Friday, April 15, 2016


Zika fever comes from bites by the daytime active "Aedes" mosquito. The name is from the Zika Forest of Uganda, where the virus was first isolated in 1947.   Zika fever is related to dengue, (pronounced "deng gee"), yellow fever, and West Nile viruses; it often causes only mild symptoms, It is treated by rest.

Updating you on news I'm sure you have been hearing in dribs and drabs: In Brazil, already hugely affected by the virus, there's a lot of spraying of insecticides, while fifteen research groups are working on developing a vaccine.

President Obama asked for $1.8 billion from Congress to help fight the looming Zika epidemic, but Congress ignores, and usually stymies his requests. Pregnant women are being advised to avoid affected regions; women living at the center of the epidemic in South America, are told to avoid getting pregnant for up to two years, though it's a predominantly Roman Catholic region; there are thus far, 4,222 cases of Microcephaly, (babies born with small heads, a birth defect that can lead to severe brain disorders, as well as early death.)

This baby's head is being measured. I picked this picture because the baby is sweet and attractive looking. Most of the other photos are disturbing, shocking.

There is a possible solution. A British company, Oxitec has developed a genetically modified mosquito that could wipe out the Aedes -- it passes on a self-destructive gene that kills the insect's offspring at the larval stage. Labeled the "Robo-Frankenstein mosquito" by its detractors, it successfully wiped out 99 percent of the target population when it was released into Brazil's streets during a 2011 experiment. Using this genetic option is increasingly attractive as the air travel to Rio for the Olympics in August, and climate change allow other dangerous illnesses to spread into the northern colder climates. Even so, scientists are divided about whether eliminating mosquitoes is worth the risk of unintended consequences for the ecosystem.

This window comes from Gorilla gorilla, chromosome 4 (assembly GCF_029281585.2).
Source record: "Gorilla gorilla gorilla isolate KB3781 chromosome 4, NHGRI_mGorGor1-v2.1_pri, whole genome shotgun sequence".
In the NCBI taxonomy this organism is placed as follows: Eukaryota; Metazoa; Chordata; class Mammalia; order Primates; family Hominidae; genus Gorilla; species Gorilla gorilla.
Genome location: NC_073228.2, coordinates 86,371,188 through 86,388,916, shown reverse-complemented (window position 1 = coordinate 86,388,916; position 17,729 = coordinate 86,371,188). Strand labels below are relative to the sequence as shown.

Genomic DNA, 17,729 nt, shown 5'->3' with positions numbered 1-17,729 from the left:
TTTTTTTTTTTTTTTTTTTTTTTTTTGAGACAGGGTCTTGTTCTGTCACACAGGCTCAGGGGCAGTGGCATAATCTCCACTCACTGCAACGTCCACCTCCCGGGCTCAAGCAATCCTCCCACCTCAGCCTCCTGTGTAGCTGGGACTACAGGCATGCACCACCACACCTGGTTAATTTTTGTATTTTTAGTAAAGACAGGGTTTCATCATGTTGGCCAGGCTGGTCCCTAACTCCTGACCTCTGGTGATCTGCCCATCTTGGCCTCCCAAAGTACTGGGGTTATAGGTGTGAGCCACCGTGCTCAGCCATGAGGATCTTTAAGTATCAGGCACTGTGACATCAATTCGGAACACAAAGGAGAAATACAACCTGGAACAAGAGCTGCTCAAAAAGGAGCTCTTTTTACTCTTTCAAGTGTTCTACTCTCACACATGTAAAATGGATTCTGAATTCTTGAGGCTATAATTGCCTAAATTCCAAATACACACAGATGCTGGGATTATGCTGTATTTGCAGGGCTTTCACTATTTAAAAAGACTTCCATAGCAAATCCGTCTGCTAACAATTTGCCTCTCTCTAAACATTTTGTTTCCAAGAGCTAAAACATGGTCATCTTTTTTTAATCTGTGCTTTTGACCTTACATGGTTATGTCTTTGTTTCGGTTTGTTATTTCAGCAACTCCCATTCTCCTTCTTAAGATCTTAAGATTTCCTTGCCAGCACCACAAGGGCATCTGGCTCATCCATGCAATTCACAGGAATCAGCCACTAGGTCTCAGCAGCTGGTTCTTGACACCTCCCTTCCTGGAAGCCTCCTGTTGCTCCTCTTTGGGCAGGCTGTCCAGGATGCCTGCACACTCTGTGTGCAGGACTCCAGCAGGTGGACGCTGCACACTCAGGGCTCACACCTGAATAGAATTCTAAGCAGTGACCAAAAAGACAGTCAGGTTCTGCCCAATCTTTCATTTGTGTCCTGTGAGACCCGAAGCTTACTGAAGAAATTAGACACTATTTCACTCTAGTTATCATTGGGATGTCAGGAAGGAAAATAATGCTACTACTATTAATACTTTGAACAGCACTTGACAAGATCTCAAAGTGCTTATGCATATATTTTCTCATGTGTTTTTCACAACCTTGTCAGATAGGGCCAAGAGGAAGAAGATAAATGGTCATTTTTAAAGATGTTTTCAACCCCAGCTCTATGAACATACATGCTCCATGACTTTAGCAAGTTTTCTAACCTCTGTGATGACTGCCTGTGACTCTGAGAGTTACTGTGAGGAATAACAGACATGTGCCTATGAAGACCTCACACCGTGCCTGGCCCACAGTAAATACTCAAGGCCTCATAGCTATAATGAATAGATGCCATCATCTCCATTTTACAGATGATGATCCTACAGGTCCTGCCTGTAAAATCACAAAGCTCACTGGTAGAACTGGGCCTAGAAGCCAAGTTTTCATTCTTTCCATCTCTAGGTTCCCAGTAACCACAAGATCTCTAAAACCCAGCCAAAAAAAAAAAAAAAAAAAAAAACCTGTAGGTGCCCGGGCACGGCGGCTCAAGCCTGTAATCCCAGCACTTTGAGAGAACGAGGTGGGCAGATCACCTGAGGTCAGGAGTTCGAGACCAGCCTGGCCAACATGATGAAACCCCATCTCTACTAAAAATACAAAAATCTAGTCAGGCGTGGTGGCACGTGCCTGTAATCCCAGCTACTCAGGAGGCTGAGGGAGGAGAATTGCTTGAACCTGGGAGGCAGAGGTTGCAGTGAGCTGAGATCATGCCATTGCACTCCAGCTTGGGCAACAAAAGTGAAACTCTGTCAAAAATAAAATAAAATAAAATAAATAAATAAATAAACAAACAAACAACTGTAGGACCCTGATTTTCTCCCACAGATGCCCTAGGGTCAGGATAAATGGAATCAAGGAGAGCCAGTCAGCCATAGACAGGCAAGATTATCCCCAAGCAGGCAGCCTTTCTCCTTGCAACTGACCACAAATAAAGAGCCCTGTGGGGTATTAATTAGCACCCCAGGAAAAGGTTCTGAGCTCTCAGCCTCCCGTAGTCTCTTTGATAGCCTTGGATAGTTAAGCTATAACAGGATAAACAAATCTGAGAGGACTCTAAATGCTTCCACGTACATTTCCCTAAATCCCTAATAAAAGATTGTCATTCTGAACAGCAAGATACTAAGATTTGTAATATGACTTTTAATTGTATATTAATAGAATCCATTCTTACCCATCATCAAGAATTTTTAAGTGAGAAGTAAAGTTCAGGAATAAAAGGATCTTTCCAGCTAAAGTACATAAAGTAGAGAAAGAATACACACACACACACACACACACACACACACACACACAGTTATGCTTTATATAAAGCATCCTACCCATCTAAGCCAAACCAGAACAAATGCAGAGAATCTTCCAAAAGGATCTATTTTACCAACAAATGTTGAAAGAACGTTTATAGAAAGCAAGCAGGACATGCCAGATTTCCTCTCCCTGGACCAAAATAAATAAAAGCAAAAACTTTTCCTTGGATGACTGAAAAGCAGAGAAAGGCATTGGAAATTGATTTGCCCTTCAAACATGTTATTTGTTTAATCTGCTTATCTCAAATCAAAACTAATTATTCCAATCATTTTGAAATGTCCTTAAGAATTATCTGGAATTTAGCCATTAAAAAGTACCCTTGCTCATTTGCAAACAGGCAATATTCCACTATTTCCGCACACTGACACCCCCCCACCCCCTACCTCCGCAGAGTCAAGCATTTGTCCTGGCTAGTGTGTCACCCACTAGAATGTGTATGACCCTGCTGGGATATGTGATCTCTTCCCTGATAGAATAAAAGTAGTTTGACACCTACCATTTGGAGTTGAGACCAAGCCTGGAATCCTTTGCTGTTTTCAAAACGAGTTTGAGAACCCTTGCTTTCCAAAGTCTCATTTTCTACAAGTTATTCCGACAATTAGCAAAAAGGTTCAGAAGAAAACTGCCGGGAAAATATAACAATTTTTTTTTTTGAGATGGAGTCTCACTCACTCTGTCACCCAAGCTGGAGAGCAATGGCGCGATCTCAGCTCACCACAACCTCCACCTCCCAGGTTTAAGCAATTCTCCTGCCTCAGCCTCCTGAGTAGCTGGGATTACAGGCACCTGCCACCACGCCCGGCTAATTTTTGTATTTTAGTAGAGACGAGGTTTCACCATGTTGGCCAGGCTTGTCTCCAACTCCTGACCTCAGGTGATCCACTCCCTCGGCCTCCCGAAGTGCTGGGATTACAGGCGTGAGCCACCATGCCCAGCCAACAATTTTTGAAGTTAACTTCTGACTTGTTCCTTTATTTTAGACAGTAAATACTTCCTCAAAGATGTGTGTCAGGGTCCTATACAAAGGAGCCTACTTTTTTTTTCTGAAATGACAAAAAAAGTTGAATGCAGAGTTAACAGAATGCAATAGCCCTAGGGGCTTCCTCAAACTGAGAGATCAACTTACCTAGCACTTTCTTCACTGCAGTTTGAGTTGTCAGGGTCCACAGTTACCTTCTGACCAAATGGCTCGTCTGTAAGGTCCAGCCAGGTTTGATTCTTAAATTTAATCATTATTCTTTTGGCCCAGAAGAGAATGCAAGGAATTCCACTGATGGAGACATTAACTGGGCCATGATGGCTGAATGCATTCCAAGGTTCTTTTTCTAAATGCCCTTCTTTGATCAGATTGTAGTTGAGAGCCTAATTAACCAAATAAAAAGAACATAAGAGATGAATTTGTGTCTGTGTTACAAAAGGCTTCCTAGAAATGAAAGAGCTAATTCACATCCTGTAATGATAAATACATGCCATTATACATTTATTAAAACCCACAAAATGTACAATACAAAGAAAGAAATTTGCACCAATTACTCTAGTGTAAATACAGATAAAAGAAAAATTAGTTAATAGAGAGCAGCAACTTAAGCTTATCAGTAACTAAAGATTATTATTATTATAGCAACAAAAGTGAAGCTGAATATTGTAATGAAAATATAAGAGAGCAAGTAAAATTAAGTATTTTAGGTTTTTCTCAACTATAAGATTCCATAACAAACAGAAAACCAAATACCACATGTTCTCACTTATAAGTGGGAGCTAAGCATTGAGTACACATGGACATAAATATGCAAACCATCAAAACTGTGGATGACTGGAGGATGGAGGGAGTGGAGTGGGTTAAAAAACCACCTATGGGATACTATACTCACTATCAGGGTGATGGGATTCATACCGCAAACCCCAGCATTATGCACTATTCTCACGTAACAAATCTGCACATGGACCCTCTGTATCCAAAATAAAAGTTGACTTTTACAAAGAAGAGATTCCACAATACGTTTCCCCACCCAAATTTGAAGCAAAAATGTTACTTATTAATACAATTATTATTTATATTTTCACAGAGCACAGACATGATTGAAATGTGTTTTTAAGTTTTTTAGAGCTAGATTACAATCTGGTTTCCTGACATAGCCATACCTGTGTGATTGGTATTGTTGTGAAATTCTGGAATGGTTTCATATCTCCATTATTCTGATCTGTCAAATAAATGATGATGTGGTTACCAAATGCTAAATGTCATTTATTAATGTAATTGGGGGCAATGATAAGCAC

It's a ticking time bomb; more than 10,500 athletes and 600,000 spectators will arrive in Brazil during the summer for the 2016 Olympics. Brazilian officials say Zika is under control, but a growing number of female athletes have said they may avoid the games. Also, August is winter in Brazil, but in many other countries August is midsummer. It would take only a few visitors to contract Zika and carry the virus back to their home countries. The rapid spread of Zika via the Olympics, says highly respected investigative journalist, Kamran Khan, "Could occur as the result of even one chance event."

This beautiful little girl is Laney. She was born with Microcephaly. She is 13 years old now.
Her mother said, "I went through a grieving process and was praying for a miracle that my daughter will get better. But instead, I got better and I learned to accept the child I have. Laney cannot walk or talk or feed herself, and she has a feeding tube in her stomach. She can crawl on her own and push buttons on her favorite toy, and she enjoys riding horses as part of her therapy. She is growing towards the end where her brain has a lot more problems, but that doesn’t make her value any less. She’s a gift to me.”

Hey, as I finish this update on Zika, my head is bowed. I hope that scientists will do something about this --  DO SOMETHING ABOUT THIS, SOON.

Monday, April 11, 2016


Em and John Cullum have two landlines. You can reach John on his cell. It's not a smartphone, but he carries it when he goes out so that he can stay in touch with Em. His managers, are pressing him to get a smartphone.

Though Emily realizes they are old-fashioned, she delights in maintaining their landlines.

Is, or isn't John going to get a smartphone?